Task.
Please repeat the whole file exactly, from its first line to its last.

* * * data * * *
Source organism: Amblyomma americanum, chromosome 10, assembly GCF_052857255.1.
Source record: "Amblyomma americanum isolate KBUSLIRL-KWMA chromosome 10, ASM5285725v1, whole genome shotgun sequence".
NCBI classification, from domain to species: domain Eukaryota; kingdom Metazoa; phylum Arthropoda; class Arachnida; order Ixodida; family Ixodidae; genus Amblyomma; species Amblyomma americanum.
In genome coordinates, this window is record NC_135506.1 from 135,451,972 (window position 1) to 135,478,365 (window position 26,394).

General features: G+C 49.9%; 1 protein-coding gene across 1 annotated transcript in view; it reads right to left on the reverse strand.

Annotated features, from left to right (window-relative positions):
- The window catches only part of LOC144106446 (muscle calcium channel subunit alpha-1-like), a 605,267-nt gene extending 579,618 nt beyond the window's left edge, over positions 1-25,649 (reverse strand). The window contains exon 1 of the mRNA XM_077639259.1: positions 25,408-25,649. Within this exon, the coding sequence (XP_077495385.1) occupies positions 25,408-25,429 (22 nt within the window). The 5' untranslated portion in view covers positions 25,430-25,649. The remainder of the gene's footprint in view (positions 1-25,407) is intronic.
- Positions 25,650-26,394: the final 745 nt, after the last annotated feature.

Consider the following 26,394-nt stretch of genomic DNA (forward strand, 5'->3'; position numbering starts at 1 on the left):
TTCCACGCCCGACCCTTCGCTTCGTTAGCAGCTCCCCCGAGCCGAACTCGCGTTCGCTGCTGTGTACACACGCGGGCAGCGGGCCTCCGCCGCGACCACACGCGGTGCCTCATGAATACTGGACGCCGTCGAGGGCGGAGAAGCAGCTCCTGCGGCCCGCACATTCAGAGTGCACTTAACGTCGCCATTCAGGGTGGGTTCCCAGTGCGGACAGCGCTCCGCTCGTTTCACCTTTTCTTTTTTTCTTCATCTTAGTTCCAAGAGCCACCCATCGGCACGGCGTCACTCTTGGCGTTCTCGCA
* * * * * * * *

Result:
Source organism: Amblyomma americanum, chromosome 10, assembly GCF_052857255.1.
Source record: "Amblyomma americanum isolate KBUSLIRL-KWMA chromosome 10, ASM5285725v1, whole genome shotgun sequence".
NCBI classification, from domain to species: domain Eukaryota; kingdom Metazoa; phylum Arthropoda; class Arachnida; order Ixodida; family Ixodidae; genus Amblyomma; species Amblyomma americanum.
In genome coordinates, this window is record NC_135506.1 from 135,451,972 (window position 1) to 135,478,365 (window position 26,394).

General features: G+C 49.9%; 1 protein-coding gene across 1 annotated transcript in view; it reads right to left on the reverse strand.

Annotated features, from left to right (window-relative positions):
- The window catches only part of LOC144106446 (muscle calcium channel subunit alpha-1-like), a 605,267-nt gene extending 579,618 nt beyond the window's left edge, over positions 1-25,649 (reverse strand). The window contains exon 1 of the mRNA XM_077639259.1: positions 25,408-25,649. Within this exon, the coding sequence (XP_077495385.1) occupies positions 25,408-25,429 (22 nt within the window). The 5' untranslated portion in view covers positions 25,430-25,649. The remainder of the gene's footprint in view (positions 1-25,407) is intronic.
- Positions 25,650-26,394: the final 745 nt, after the last annotated feature.

Consider the following 26,394-nt stretch of genomic DNA (forward strand, 5'->3'; position numbering starts at 1 on the left):
TTCCACGCCCGACCCTTCGCTTCGTTAGCAGCTCCCCCGAGCCGAACTCGCGTTCGCTGCTGTGTACACACGCGGGCAGCGGGCCTCCGCCGCGACCACACGCGGTGCCTCATGAATACTGGACGCCGTCGAGGGCGGAGAAGCAGCTCCTGCGGCCCGCACATTCAGAGTGCACTTAACGTCGCCATTCAGGGTGGGTTCCCAGTGCGGACAGCGCTCCGCTCGTTTCACCTTTTCTTTTTTTCTTCATCTTAGTTCCAAGAGCCACCCATCGGCACGGCGTCACTCTTGGCGTTCTCGCA